Gender in Shakespeare's "Antony and Cleopatra"
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This paper examines how William Shakespeare intermingled imperialistic tones with gender terminology in his tragedy "Antony and Cleopatra." The reviewer cites that the playwright described Rome and Egypt in terms of gender, as well as East versus West. According to the paper, imperialistic assumptions underline the gender identities. This idea is supported with various quotes from literary criticism as well as the text of the play. The reviewer concludes that Antony is not 'manlike' and holds almost an inferior position in the relationship with the 'enchanting queen'.
From the Paper:"On the contrary,Cleopatra is not "more womanly than" Antony suggests that masculine traits in Cleopatra. Cleopatra holds Egypt by power and 'rights' made secure by Antony. When she is threatened,she attempts to secure some possessions. She believes in her own royal priviledge; her government is hierarchical and she is an absolute ruler.Some instances that prove her not so 'womanly' behaviour are when she involves in physical violence with the messenger who brings the news of Antony's marriage with Octavia and the other is her decison to go to the war to help Antony."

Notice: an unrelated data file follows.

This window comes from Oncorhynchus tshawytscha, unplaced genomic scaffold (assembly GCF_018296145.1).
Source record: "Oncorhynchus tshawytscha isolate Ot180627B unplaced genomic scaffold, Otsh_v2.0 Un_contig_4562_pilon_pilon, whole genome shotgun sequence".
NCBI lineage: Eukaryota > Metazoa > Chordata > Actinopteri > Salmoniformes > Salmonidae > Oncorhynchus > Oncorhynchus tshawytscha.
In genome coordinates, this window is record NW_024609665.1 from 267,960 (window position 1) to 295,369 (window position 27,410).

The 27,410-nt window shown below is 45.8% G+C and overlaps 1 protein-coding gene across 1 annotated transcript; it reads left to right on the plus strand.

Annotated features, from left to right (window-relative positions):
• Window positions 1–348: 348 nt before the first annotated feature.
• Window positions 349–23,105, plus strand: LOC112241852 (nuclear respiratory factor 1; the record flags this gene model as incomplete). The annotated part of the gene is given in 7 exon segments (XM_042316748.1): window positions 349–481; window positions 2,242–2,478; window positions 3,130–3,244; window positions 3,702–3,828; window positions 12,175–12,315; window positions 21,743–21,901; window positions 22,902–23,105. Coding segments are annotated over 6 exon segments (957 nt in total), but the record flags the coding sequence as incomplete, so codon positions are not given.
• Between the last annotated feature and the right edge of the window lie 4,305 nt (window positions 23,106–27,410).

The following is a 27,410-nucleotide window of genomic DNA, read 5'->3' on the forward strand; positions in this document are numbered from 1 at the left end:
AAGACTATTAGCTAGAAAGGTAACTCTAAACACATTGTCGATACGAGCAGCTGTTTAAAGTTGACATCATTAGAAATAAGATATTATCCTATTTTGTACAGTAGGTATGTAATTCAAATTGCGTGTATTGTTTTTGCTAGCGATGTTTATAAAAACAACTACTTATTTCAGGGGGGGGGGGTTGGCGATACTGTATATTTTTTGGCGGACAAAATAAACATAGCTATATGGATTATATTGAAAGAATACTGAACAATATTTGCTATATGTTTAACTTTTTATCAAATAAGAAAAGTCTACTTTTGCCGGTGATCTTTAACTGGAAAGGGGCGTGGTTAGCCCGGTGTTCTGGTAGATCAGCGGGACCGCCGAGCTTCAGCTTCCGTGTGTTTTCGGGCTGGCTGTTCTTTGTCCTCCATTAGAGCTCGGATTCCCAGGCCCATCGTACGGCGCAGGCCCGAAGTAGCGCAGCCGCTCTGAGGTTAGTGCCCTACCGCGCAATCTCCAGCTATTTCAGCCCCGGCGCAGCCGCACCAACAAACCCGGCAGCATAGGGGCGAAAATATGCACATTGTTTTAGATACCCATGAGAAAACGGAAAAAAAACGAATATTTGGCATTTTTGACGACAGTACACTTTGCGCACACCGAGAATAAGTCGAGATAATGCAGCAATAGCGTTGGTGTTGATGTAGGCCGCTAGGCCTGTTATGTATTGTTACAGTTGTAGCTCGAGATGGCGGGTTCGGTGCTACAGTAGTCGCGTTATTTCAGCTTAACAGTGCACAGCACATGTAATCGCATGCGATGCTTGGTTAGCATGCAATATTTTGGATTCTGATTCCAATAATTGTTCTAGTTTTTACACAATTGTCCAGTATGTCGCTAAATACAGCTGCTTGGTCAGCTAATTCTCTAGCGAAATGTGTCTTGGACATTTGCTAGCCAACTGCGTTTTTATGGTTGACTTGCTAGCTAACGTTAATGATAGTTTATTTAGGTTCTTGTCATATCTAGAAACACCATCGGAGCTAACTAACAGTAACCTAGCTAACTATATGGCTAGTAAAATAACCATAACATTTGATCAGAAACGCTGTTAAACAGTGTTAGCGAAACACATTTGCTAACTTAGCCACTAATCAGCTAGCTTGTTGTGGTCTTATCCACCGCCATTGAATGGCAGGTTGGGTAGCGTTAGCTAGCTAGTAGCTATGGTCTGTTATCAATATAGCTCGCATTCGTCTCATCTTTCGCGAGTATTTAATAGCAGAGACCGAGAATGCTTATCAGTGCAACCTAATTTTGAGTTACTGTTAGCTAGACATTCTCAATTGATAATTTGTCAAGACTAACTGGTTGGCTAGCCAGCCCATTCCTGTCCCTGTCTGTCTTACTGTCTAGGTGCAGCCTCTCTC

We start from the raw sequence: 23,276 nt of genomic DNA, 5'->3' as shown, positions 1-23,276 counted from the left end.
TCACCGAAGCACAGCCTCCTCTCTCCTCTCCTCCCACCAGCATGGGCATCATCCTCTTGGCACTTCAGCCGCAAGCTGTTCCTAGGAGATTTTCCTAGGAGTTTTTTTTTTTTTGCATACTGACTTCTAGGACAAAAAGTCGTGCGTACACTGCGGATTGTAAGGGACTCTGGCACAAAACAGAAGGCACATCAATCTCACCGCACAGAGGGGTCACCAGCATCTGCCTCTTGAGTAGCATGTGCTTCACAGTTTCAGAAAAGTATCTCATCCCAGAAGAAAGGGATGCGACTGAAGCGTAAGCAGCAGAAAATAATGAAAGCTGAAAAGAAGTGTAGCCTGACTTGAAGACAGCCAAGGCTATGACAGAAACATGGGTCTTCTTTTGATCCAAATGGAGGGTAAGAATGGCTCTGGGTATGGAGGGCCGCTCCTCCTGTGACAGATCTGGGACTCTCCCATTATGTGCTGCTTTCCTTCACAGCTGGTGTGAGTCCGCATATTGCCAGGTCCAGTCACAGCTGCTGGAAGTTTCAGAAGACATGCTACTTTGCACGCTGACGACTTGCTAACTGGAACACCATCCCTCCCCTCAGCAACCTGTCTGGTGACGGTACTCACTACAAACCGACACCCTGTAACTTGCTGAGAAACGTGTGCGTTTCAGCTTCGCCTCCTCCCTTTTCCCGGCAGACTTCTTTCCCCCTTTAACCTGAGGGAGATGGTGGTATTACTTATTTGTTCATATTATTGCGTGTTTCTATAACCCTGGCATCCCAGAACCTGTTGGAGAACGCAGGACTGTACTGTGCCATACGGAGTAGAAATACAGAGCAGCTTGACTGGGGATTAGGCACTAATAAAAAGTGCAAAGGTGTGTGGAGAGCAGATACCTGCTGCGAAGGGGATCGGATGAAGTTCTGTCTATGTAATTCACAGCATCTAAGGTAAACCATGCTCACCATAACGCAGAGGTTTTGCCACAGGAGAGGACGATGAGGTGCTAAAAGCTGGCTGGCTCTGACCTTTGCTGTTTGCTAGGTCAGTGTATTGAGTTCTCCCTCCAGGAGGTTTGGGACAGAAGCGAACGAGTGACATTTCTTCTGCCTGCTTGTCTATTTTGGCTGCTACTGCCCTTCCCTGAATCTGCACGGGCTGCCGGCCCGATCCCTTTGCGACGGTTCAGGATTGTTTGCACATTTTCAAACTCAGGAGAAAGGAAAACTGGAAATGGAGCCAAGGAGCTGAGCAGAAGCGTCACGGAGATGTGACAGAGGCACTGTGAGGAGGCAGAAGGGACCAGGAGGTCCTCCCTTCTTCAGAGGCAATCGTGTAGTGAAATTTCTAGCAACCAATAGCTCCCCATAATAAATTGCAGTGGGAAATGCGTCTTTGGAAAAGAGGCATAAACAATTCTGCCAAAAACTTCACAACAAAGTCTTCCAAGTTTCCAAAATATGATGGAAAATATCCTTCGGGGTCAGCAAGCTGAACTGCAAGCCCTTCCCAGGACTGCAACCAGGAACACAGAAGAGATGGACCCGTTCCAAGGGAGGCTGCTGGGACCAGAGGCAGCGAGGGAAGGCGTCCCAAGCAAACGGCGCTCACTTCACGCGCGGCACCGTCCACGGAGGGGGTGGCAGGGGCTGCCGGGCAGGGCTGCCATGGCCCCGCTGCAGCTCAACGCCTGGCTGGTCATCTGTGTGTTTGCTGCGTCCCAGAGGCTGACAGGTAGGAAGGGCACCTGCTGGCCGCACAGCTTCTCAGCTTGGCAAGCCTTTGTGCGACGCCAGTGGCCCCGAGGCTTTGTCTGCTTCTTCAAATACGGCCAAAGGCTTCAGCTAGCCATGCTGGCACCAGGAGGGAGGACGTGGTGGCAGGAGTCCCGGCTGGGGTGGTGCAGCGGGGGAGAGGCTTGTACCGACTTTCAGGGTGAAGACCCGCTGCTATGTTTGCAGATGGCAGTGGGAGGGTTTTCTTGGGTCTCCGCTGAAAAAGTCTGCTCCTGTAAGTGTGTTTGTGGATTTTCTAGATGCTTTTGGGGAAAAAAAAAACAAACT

Cite this Book Review:
Gender in Shakespeare's "Antony and Cleopatra" (2010, April 04) Retrieved April 20, 2021, from https://www.academon.com/book-review/gender-in-shakespeare-antony-and-cleopatra-119138/
"Gender in Shakespeare's "Antony and Cleopatra"" 04 April 2010. Web. 20 April. 2021. <https://www.academon.com/book-review/gender-in-shakespeare-antony-and-cleopatra-119138/>